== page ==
Thursday, March 10, 2011

In Lieu of My Refrain

For the love of Webster, here I am stringing words together again. I love to write and thankfully, I have enjoyed attention for it:
  • Elementary school -  poem published in the school newspaper. 
  • Honored by the Masonic Temple as tops in my class during 6th grade grad ceremony.
  • Junior High - met Coach Carter and started to write for real.
  • Went to NYC in junior year, attended the Columbia University Journalism Convention at Coach Carter's insistence.
  • High School - Editor of the Jet Express.
  • Recruited Robin Thomas to write reviews on movies, music and anything else that was on her mind. For those of you who know her, just imagine her very first blog.
  • Won First Place, Oklahoma Interscholastic Press Association Award for Editorial writing.
  • Freshman year at junior college - first essay written was singled out by professor, resulting in scholarship nomination and award of $125.00 US dollars toward my education.
  • Subsequently recruited by the junior college newspaper for a staff writing position. Covered many hot topics including the need for more student parking on campus.
Then it stopped, not the opportunities, not the praise, but me.  I stopped.

Life happened.

Had a child, got a real job, became an accountant, got married and divorced and married and divorced again. Had three more kids along the way. See prior blog posts if you must.

Last night while enjoying a moment with my children, watching one of their Nickelodeon TV shows, I was blindsided by the choices I've made in my life, or to be more specific, the life I thought I would have as a writer.

So innocent was the thought behind the words, so pure was the message, I laughed, hugged, applauded, then explained to my nearly nine year old daughter how the words she had so quietly and irreverently spoken were equally inspirational and brilliant.  These words came from the daughter who does not put herself out there very often.  She saves her moments, she processes and intellectualizes while her sister is charging the windmills of her Don Quixote inspired spirit.  This introspective, happy-go-lucky, beautiful child asked me if I had ever wanted to be famous.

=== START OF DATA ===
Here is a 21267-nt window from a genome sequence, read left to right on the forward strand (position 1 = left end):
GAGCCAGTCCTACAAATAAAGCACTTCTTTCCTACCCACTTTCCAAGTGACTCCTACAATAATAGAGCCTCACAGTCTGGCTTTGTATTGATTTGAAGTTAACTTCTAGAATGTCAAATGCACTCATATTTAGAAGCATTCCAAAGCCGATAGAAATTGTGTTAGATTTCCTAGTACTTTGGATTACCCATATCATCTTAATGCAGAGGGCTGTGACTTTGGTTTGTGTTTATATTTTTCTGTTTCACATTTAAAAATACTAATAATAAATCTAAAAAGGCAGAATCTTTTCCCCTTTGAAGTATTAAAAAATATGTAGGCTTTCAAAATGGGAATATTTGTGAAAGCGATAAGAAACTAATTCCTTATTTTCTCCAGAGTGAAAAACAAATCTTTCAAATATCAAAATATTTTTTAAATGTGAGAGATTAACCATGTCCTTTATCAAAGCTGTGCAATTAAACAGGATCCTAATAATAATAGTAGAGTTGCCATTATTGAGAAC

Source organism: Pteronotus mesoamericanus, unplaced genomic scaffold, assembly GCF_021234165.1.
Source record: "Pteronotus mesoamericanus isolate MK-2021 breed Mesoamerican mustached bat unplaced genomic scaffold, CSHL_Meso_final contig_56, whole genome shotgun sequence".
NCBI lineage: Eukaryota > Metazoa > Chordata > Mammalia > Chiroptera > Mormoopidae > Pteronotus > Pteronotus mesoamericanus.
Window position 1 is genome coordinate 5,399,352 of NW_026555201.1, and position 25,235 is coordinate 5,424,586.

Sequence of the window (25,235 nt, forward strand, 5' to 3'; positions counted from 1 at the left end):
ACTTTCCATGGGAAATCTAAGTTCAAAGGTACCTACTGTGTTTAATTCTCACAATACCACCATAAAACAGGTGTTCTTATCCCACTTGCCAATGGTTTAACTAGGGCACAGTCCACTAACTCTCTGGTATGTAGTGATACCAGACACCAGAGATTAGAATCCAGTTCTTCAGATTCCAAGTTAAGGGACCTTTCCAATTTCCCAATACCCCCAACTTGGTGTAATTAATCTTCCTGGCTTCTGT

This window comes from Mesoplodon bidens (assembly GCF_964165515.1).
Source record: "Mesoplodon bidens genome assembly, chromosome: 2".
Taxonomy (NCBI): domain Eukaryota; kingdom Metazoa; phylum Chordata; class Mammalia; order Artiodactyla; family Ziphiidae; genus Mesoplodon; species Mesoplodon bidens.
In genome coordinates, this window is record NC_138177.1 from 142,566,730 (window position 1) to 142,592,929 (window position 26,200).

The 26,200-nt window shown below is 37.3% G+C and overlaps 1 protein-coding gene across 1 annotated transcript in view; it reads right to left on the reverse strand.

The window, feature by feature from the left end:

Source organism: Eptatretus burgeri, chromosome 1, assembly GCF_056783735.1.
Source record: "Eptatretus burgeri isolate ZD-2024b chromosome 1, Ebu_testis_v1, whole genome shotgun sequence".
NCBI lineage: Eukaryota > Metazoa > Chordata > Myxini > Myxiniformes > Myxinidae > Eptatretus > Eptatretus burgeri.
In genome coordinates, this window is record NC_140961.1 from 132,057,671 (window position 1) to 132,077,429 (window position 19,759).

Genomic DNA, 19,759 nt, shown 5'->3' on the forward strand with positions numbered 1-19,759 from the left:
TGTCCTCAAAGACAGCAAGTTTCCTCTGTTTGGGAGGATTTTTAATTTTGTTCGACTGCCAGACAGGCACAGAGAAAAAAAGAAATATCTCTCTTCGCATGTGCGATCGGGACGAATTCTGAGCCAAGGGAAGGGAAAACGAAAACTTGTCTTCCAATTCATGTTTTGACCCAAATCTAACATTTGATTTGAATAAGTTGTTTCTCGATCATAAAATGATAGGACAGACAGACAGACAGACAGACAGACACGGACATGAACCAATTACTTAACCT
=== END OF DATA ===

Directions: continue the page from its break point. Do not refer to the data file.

Sure, I said.  I always imagined myself being a famous writer some day.

And with that, came the six words that pierced the veil of my very existence, "when did you change your mind"? 

I should have known this would come from her. I have not dared write or speak of this as I wasn't sure if reality was in charge that night or I was under the delusion of some postpartum induced fantasy. And if it was real, how could I possibly find the words to describe how this gentle daughter of mine allowed me to see the universe on the night she was born.

I suppose it was fortunate I was in extreme pain, which left me no choice but to be wide awake when it happened. Holding her, propped up on my knees, staring at her as she stirred and then in the blink of an eye, or maybe it was five minutes, or perhaps an hour, I saw into her past and I knew from where she had come. Many lifetimes, so much wisdom, it felt like staring into an infinite mirror where the reflection was beyond my mortal understanding and yet it was recognizable even into infinity. It was me. She was me, she was my choice and she was a wise old soul here for some serious business.

So many times I have questioned this moment as I observe her in her daily comings and goings. Can it be true? Surely it is the wild one who was sent to teach me, not her, not the one who rarely ever expresses but almost always compromises to the whims of her identical twin.

I almost missed her message. After she said it, I remember thinking about it for just a moment before I realized the gravity of it. What made you change your mind?

And just as she had done on the night she was born, she had once again allowed me to see a glimpse of my own truth 1) either wake the fuck up and believe what you know or 2) go back to sleep and pretend none of this ever happened.  I get the mediocrity of my bullet points above. I realize I was not changing the world or even working hard at this craft. Yet, the messages were finding their way to me, in spite of my denial and in lieu of my refrain.

I haven't changed my mind baby girl, but I have been acting like I have.  Thank you gracious, tenacious.

Thank God for you, quiet messenger of the universe that you are. May I always be open to the gifts you bring.

1 comment:

  1. Your daughter is wise beyond her years. Sometimes I think the Ancients speak thru children. You know you should write. Listen to the voices. Not the ones connected to men though!


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